Tesla has quietly acquired an artificial intelligence company to build out its Autopilot autonomous driving system.
Tesla this week closed the acquisition of DeepScale, a company that uses sophisticated “deep neural networks” and other aspects of artificial intelligence to help a vehicle’s in-car autonomous driving technology more effectively “see” what’s around it.
The news was first reported by CNBC, who cited sources claiming Tesla had acquired DeepScale. Tesla did not respond to Fortune’s request for comment, and has so far remained quiet on the acquisition’s details, but DeepScale CEO Forrest Iandola updated his LinkedIn account on Tuesday, saying that he has joined Tesla’s Autopilot team to work on deep learning and autonomous driving.
Tesla makes small acquisitions from time to time, but DeepScale appears to be its most significant acquisition since February, when the company announced that it would acquire Maxwell Technologies to improve its battery technology.
But unlike Maxwell, the purchase of DeepScale is firmly rooted in the in-car driving (or perhaps, riding) experience.
What is DeepScale?
Now part of the Tesla Autopilot team, DeepScale was previously a Silicon Valley startup with $18.5 million in venture funding that was attempting to develop artificial intelligence technology for fully autonomous self-driving cars.
In order to achieve that, DeepScale relied on deep neural networks, or multi-layered networks that use mathematics and other sophisticated technology to crunch data and deliver real-world information, to create what it called “squeezing A.I..” The “squeezing” means that its technology would use fewer resources to identify obstacles around a vehicle and inform the car’s on-board computer to keep the vehicle and its passengers safe.
Artificial intelligence and building fully autonomous driving systems can be expensive. By reducing resource-load, DeepScale’s technology could have ultimately reduced costs and allowed more car makers at all levels—from high-line to budget—to implement self-driving technology.
How will Tesla use DeepScale in its Autonomous Driving tech?
When you think of autonomous driving, it’s important to view it as a collection of components to make a car move and avoid obstacles on the road.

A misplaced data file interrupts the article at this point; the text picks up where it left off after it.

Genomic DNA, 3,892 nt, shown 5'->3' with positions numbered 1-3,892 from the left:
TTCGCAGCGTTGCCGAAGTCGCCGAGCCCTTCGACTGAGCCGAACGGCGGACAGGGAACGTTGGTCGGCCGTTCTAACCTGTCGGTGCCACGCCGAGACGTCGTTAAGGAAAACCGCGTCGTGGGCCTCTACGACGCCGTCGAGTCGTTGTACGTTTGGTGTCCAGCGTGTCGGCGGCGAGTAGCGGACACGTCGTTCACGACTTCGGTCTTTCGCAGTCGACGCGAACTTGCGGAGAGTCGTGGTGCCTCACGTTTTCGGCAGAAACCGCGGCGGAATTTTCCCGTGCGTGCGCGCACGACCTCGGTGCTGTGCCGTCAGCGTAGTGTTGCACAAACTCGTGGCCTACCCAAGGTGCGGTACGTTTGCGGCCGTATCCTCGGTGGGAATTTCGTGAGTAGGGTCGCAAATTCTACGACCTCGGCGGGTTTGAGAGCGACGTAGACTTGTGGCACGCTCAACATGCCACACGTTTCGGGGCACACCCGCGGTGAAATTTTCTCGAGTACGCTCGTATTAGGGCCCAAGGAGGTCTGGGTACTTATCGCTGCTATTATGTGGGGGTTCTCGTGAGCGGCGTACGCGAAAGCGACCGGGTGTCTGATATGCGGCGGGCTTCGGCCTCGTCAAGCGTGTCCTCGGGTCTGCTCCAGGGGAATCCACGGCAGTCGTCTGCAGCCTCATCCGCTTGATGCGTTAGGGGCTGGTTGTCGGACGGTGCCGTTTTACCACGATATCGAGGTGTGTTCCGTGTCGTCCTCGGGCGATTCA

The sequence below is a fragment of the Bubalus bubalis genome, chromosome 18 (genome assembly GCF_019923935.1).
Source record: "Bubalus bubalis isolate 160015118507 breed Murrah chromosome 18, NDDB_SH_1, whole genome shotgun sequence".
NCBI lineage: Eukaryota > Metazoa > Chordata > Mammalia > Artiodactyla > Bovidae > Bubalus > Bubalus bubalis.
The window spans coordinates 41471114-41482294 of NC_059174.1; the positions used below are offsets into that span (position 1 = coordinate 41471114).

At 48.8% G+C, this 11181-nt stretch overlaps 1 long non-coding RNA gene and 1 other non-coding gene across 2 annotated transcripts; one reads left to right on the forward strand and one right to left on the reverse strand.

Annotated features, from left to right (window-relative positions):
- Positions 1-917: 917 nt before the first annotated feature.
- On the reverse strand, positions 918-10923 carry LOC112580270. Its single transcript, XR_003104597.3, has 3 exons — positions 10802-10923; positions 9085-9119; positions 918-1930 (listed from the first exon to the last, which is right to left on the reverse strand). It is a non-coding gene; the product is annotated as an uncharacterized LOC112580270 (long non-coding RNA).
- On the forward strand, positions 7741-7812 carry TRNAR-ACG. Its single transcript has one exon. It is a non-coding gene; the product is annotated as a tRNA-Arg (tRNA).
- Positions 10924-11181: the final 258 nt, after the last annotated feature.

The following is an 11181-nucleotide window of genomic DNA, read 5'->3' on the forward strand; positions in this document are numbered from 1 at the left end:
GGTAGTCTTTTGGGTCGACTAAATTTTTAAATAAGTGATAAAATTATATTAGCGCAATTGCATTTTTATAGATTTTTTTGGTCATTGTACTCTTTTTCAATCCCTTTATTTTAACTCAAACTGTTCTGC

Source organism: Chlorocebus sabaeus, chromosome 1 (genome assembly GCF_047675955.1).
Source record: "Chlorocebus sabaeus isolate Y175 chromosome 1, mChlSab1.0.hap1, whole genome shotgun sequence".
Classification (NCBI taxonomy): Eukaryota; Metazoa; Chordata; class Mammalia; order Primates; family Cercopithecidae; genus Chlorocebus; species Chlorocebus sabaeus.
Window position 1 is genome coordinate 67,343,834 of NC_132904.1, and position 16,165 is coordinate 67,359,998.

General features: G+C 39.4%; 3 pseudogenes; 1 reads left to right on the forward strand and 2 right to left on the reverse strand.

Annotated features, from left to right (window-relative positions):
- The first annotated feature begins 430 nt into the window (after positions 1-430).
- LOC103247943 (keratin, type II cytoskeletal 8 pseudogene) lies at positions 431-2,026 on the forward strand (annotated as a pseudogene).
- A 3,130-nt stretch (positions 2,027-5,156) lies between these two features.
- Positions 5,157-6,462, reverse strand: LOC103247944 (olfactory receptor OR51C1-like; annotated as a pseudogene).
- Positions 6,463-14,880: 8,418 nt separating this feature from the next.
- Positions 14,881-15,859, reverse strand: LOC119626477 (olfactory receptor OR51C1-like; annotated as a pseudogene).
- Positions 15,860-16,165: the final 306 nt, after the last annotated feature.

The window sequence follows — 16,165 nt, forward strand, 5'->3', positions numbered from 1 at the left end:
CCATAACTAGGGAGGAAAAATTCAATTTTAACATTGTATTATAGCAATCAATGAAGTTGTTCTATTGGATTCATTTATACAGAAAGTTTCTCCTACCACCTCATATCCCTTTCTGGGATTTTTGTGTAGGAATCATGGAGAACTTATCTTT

The vehicle itself is equipped with sensors, cameras, and sometimes, lasers, to help it identify what’s around, speeds of other vehicles, and much more. It also comes with processors that can quickly and effectively process that information and adjust the vehicle’s movement and speed accordingly.
DeepScale’s software takes information it collects from the sensors and other on-board hardware, processes it through its A.I. platform, and returns valuable information to the car about what’s around it, what to avoid, and more.
Think of DeepScale’s technology as an aid in helping the car “see” what’s around it and avoid those obstacles.
What is Carver21 and how does it work?
After years of work and research, DeepScale unveiled its Carver21 software for car makers in January.
In a blog post at the time, DeepScale’s product chief Ben Landen said that Carver21’s goal was to deliver “efficiency and modularity.”
Efficiency and modularity are both critical to carmakers. Efficient software will not hog processor resources and otherwise detract from the fully autonomous driving experience. And a modular approach means DeepScale’s Carver21 could be made to work with a long list of autonomous driving technologies, regardless of the carmaker, the chip it uses, and more.
Carver21 was designed solely for fully autonomous self-driving cars that utilize forward-facing cameras. Any technology with lasers or other forward-facing technologies, wouldn’t work with Carver21.
Interestingly, Tesla has been one of the more biggest supporters of using camera technology for autonomous driving. As a result, it’s no surprise that the company acquired DeepScale before other carmakers could take advantage of similar technology.
What’s next for Tesla’s self-driving Autopilot technology?
Since it’s still early days and Tesla hasn’t discussed its plans for DeepScale, so difficult to know for sure how DeepScale will find its way into the electric automaker’s technology. But there are clues based on what DeepScale was working on and what Iandola posted to his LinkedIn profile.
For instance, it’s apparent that DeepScale’s technology will be integrated into Tesla’s Autopilot, the self-driving technology the company is currently working on. For now, Autopilot is not considered fully autonomous and still requires a small amount of human interaction. DeepScale’s technology, however, is designed for fully autonomous, non-human driving scenarios. It bears to reason that DeepScale should play a role in driving Tesla to full autonomy.
In terms of the riding experience, drivers shouldn’t expect to be aware of the role DeepScale ultimately plays. The technology is purely software that improves autonomous driving, and if it’s working well, cars will move around roads without incident.
More must-read stories from Fortune:
—The cheapest mobile plans for your iPhone 11
—How Russian PR firms plant stories for companies in U.K. news outlets, social media
—From premium speakers to privacy, Amazon has a plan to make Alexa sound even better
—Meet the women leading Netflix into the streaming wars
—Why Apple is offering cheaper streaming and iPhones
Catch up with Data Sheet, Fortune’s daily digest on the business of tech.